Let's create the directory tree on the LFS partition based on the FHS standard, which can be found at http://www.pathname.com/fhs/. Issuing the following commands will create a default directory layout:
mkdir -p bin boot dev/pts etc/opt home lib mnt proc root sbin tmp var opt
for dirname in $LFS/usr $LFS/usr/local
mkdir bin etc include lib sbin share src var
ln -s share/man man
ln -s share/doc doc
ln -s share/info info
mkdir dict doc info locale man nls misc terminfo zoneinfo
mkdir -p lock log mail run spool tmp opt cache lib/misc local
mkdir bin doc include info lib man
ln -s ../var/tmp tmp
Normally, directories are created with permission mode 755, which isn't desired for all directories. The first change is a mode 0750 for the $LFS/root directory. This is to make sure that not just everybody can enter the /root directory (the same a user would do with /home/username directories). The second change is a mode 1777 for the tmp directories. This way, any user can write data to the /tmp or /var/tmp directory but cannot remove another user's files (the latter is caused by the so-called "sticky bit" - bit 1 of the 1777 bit mask).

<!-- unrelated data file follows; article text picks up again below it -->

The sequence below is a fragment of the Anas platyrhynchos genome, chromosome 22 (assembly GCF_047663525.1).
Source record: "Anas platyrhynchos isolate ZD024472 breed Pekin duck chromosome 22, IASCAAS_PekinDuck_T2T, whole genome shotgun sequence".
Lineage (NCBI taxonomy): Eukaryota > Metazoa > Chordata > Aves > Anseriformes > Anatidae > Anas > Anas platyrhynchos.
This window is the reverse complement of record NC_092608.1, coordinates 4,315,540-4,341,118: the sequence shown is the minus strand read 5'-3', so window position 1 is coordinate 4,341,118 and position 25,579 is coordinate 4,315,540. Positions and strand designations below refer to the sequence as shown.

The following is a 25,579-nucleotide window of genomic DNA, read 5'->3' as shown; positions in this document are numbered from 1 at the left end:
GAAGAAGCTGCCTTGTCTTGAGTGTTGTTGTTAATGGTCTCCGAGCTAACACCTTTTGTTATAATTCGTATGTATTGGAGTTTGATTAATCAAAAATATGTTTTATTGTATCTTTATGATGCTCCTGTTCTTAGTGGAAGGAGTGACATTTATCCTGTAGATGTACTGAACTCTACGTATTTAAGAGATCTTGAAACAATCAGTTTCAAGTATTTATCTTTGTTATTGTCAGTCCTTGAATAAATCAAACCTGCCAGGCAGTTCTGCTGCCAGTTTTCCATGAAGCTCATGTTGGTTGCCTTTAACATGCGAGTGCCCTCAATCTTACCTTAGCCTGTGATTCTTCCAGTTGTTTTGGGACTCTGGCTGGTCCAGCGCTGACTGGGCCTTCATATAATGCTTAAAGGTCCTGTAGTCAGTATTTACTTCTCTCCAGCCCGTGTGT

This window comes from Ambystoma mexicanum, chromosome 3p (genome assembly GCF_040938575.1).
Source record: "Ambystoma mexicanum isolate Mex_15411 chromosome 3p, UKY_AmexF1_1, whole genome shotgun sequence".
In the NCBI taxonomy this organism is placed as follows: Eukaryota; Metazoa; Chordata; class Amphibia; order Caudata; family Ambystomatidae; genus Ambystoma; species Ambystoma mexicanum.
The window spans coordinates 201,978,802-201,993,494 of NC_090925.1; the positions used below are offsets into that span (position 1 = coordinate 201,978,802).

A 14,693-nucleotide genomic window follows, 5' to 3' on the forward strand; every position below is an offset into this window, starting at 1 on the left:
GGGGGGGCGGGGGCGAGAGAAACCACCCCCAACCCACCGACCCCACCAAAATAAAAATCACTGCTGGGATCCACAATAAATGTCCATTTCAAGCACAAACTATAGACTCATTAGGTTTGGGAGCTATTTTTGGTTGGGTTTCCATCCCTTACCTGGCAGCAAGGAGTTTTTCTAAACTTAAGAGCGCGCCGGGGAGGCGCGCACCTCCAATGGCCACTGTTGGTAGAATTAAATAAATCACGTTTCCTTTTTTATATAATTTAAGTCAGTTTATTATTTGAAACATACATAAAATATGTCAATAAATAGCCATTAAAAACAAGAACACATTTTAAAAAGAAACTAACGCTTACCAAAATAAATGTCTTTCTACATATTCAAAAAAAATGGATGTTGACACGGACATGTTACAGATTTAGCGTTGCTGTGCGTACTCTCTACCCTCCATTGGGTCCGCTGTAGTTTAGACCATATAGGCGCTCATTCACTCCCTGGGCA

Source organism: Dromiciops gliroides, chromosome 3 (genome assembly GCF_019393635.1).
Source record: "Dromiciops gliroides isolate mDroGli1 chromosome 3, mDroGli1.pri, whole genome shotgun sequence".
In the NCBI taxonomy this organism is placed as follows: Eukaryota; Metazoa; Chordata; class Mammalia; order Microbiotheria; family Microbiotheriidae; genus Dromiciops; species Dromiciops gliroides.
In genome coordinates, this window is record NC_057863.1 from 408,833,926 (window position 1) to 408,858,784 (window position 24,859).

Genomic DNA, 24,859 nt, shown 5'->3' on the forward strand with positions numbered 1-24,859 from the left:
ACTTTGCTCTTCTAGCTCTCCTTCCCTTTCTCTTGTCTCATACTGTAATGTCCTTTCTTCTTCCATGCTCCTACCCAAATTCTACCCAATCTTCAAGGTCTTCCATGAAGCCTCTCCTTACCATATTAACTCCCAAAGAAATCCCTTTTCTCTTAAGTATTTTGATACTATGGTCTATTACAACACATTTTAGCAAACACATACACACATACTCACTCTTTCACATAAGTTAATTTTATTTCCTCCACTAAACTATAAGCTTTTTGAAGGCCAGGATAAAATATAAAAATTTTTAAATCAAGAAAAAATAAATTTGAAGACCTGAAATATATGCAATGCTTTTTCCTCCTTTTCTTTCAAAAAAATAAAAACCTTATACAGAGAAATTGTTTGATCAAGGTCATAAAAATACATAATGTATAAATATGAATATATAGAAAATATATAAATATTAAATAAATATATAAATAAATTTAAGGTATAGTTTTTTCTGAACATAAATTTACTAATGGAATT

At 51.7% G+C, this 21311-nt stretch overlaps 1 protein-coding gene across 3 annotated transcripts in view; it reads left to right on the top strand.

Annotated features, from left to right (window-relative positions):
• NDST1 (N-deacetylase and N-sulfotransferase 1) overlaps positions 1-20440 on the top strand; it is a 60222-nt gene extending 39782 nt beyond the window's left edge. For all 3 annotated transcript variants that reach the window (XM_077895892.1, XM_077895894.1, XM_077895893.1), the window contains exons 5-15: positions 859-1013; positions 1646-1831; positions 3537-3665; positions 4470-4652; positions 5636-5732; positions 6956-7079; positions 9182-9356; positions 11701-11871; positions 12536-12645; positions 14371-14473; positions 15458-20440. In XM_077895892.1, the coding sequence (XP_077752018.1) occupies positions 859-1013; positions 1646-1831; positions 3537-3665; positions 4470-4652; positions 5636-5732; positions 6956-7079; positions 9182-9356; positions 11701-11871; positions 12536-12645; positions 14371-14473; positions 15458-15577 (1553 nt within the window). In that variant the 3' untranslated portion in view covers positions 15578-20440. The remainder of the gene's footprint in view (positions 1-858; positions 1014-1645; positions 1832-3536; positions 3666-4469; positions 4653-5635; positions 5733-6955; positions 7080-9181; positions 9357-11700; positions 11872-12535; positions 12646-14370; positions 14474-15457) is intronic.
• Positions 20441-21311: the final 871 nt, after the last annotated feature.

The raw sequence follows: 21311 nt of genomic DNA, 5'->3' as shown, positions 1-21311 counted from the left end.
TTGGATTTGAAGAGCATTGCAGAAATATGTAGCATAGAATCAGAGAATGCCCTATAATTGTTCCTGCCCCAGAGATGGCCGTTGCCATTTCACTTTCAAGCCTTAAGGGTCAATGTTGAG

cd $LFS &&
chmod 0750 root &&
chmod 1777 tmp var/tmp
Now that the directories are created, copy the source files that were downloaded in chapter 3 to some subdirectory under $LFS/usr/src (you will need to create the desired directory yourself).
The FHS stipulates that the /usr/local directory should contain the bin, games, include, lib, man, sbin, and share subdirectories. You can alter your /usr/local directory yourself if you want your system to be FHS-compliant.
Also, the standard says that there should exist a /usr/share/games directory, which we don't much like for a base system. But feel free to make your system FHS-compliant if you wish. The FHS isn't precise as to the structure of the /usr/local/share subdirectories, so we took the liberty of creating the directories that we felt needed.